Finance – Ben and Jerry’s Case
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1. Do you agree with Ben & Jerry’s current mission statement? Why or why not? The Ben and Jerry’s Mission Statement is a bit contradictory, as their economic point stresses raising value for the shareholders, meanwhile they are in the business of distributing 7.5% of their pre tax earnings to social foundations and community action groups. The product point can work in conjunction with the social and economic aspects, but the points about social responsibility and maintaining profitable growth is difficult to achieve.
2. How has Ben & Jerry’s fulfilled its mission statement? What evidence can you provide regarding Ben & Jerry’s performance on each of the three dimensions of the mission statement? Product: Ben and Jerry’s product has been well received is the major reason the company has been successful. Their unique flavors such as Chocolate Fudge Brownie are innovative within the ice cream industry. Economic: The Company has not been very successful in their efforts to maintain profitable growth. The share price has remained relatively flat, and the graph on exhibit 2 shows that investors would have been better off investing in an index tracking fund for the s and p 500 than investing in ben and jerry’s stock.
Spoos tries to mimic the overall U.S market using a sophisticated weighting system. They have however managed to grow their sales at a relatively consistent basis over the past 6 years. Sales have grown at an average of 10% per year since 1994, and grew 13% in 1999. Social – Ben and Jerry’s Emphasis on social aspects has been impressive. Returning 7.5% of pre tax profits to the community and using their product to provide sustainable growth in Brazil nut and cashew industry.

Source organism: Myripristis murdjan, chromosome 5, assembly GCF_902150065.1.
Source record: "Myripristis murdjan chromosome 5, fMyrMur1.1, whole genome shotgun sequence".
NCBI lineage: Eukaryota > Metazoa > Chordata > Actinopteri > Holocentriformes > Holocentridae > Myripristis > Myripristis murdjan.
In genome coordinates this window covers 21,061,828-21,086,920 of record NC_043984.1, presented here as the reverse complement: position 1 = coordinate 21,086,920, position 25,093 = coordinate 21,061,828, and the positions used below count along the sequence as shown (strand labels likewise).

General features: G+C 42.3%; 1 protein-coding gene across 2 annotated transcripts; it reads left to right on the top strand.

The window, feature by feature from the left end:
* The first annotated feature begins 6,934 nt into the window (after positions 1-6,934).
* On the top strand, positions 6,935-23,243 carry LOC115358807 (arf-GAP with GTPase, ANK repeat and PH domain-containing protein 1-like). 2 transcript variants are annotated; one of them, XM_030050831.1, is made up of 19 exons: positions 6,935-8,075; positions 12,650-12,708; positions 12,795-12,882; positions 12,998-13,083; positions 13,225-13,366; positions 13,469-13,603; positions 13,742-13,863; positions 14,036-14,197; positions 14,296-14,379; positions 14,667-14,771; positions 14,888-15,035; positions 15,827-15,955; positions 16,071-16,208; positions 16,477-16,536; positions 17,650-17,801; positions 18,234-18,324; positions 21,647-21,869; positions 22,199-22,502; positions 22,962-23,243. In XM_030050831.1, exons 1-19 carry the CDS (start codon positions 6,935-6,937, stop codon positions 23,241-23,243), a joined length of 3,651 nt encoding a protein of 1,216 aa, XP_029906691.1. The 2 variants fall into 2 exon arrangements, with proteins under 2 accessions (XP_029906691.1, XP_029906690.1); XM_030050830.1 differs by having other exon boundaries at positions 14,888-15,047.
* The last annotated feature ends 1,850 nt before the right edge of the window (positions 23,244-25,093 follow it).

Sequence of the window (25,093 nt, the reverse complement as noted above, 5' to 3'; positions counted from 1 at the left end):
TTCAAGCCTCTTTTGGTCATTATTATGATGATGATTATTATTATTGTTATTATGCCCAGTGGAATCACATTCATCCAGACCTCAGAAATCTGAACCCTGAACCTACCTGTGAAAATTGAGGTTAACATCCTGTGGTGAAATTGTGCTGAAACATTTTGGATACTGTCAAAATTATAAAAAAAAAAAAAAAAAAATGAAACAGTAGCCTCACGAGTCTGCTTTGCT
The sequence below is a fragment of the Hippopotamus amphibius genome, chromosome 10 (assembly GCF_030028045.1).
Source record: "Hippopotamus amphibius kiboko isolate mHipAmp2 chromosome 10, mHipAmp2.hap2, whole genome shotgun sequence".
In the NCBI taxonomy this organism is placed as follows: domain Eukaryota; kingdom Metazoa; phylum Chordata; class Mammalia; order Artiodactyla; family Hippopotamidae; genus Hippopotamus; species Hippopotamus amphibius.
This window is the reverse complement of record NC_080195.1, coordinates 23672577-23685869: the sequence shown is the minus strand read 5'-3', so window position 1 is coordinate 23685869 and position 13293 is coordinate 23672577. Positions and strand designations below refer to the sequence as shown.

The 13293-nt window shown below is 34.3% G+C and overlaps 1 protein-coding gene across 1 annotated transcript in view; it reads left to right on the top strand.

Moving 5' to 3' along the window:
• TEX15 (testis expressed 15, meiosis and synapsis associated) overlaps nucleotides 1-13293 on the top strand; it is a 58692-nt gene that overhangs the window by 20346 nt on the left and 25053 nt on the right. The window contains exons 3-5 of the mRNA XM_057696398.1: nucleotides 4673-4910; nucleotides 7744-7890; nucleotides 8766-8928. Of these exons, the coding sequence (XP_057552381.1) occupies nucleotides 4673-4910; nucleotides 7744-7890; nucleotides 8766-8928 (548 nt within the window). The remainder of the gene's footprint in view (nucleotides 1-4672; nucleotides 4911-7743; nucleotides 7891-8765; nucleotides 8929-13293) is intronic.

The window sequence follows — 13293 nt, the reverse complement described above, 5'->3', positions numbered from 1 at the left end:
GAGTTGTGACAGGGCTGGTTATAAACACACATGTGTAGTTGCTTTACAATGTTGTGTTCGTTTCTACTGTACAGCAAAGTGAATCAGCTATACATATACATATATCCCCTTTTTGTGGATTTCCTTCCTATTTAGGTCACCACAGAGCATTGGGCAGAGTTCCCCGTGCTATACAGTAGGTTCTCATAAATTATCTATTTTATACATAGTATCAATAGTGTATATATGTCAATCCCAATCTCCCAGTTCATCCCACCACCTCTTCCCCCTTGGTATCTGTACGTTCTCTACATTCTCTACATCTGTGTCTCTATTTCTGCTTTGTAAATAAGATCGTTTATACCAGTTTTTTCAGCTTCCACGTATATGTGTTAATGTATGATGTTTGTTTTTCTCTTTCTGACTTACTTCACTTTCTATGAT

3. Can Ben & Jerry’s be excellent in all three dimensions of the mission statement? What objective is most important? Ben and Jerry’s can be excellent in all three dimensions of their mission statement if they find the correct balance between their economic, social and product goals. If they can manage to find an optimal way and ratio to donate pre tax earnings to charitable causes that results in a tax credit that effectively eliminates corporate income tax, they would be able to achieve their economic goals in the interest of their shareholders as well as their social sustainability goals.
4. Who should have the right to control the assets of Ben and Jerry’s? According to exhibit 5 , Ben Cohen should have the right to control the assets of the company as a result of his 60.9% interest in class B common stock.
5. How did Ben & Jerry’s become a takeover target?
As a result of a prior distribution agreement, Pillsbury and Dreyers (Competitors) became responsible for the distribution of the majority of Ben and Jerry products. Ben and Jerry’s responded by trying to establish joint venture agreements with Dreyers and Unilever. These talks broke down, likely as a result of unilever and Dreyers seeing value in owning all of ben and jerry’s assets or a lack of understanding regarding the management structure, and the merger talks turned into takeover offers.
6. What might Ben & Jerry’s be worth if its mission was purely economic? Ben and Jerrys is likely worth in the neighborhood of 32-26 dollars per share, which is the value that the other companies have placed on it. This represents a substantial premium over the current market price of 21 dollars per share. Anywhere from a 52% to 71% premium could be placed on the stock over the current market price.
Should Morgan support a takeover? If so, which offer should he recommend pursuing? If not, what are the wealth implications for Ben & Jerry’s shareholders? In terms of what will be best for the share price, I Dreyer’s deal will be the best for ben and jerry;s as well as their shareholders. The Dreyers deal will allow them to continue to pursue select social endevors, and this is likely an important thing for large portions of B and J’s shareholders. Socially conscious consumers and investors might be put off by the unilever deal or meadowbrook deal.